One of my colleagues asked me recently how to implement "Ctrl-A" functionality in a string control, where pressing Ctrl-A selects all the text in the string. Unfortunately, this functionality is not natively supported in LabVIEW (vote here if you think it should be).
To demonstrate how to implement this functionality, I wrote the simple example VI you can download here. But then my colleague asked me how this code could be implemented in a reusable fashion, where the Ctrl-A functionality could be added to an arbitrary number of VIs and an arbitrary number of strings, without the need to rewrite the code each time.
I realized that this expanded task could be easily accomplished with a DQMH module. This module is somewhat different from a standard DQMH module in multiple ways:
1. There is only a single "public API" method, which is the VI added to the caller to enable Ctrl-A support.
2. I didn't add any MHL cases to the module.
3. All the management of requests is handled in the EHL of the module, since the module is responding to events other than its own requests.
So this demo probably isn't a good place to start if you're trying to learn the basics of DQMH, but it is a handy illustration of how a DQMH can be used as a "brat" VI (i.e. a VI that controls its parent) with a few modifications.
The attached project is saved in LabVIEW 2015. You can open and run the two 'Test' VIs in the project to see the module in action. I plan on taking this approach for future "brat"-like reusable features I may need to write.
Thanks for the idea and method. I had to do a similar thing in a past project to capture the escape key, as a software estop of sorts. So whenever a new VI panel opened (dialogs etc) I had to register the panel etc. My method was not nearly this clean and this makes sense to me.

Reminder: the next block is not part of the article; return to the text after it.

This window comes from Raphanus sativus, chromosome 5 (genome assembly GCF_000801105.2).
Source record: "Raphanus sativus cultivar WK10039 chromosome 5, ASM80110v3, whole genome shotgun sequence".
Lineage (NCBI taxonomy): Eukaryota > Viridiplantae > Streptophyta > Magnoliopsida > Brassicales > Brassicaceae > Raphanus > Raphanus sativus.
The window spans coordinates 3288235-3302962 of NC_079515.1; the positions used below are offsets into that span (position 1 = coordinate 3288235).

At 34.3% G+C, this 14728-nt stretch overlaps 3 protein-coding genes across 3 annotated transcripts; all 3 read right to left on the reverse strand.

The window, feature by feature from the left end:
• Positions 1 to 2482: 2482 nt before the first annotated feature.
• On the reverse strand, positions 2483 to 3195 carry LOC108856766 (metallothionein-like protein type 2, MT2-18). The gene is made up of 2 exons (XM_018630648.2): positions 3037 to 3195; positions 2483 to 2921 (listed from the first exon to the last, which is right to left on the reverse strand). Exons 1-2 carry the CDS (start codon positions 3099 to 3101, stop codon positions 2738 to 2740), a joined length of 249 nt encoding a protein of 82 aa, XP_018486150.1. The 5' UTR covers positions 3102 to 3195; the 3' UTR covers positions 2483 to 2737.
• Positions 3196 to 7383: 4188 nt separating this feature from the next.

Your colleague sounds like the one who's the real brat...
Seriously though, thanks for the tips and this help with this. For purpose of discussion, I tried the same concept but without DQMH. My goal was to make this as lightweight as possible, and since a one-VI solution wasn't possible I did it in 2. Other than my one poor design choice (using named queues to pass reference data) how is the DQMH solution better than my 2-VI solution? Any thoughts on how to replace the named queue and make the data more secure, without adding additional files to the hierarchy?
(Main files are in LabVIEW 2016, revised 2013 version also attached)
<Edit: Tested 2013, found that it failed for two reasons: 1) Clear error doesn't have the error number input so I had to add my own custom "ClearSpecificError" VI and 2) in 2013 the string control processes the "a" key even though ctrl is held down causing it to overwrite the text so I had to use the "Key Down?" event instead.>
I am still out of the office and I will look at the code when I get back next week.
I would like to understand more why "adding additional files to the hierarchy" is seen as a reason to not use one approach over the other.
A DQMH module might seem heavy handed, however a DQMH module out of the box does three things right: start when asked to start, gracefully stops when it needs to stop and handles errors. Whenever I need to ensure that I have those three things working, I use a DQMH module. I don't have to worry about those three things, because the DQMH module just works. If the DQMH module stops doing any of those three things, is because the developer added code that broke those features.
I think for most real-world applications, number of files isn't a problem (but I have heard horror stories of building EXEs with thousands of VIs, but that's beside the point). However it's much easier to share examples or re-use VIs if it's single file.
Now, I know your next response is most likely something like "sharing of reuse code should be done with packages, so number of files doesn't matter". But when sharing a simple example with a customer/client/colleague, it is SO much easier to just attach a single file and say "hey try this", instead of "Hey, here's a package with 52 files, install it and go find the one called blahblahMain.vi and run it".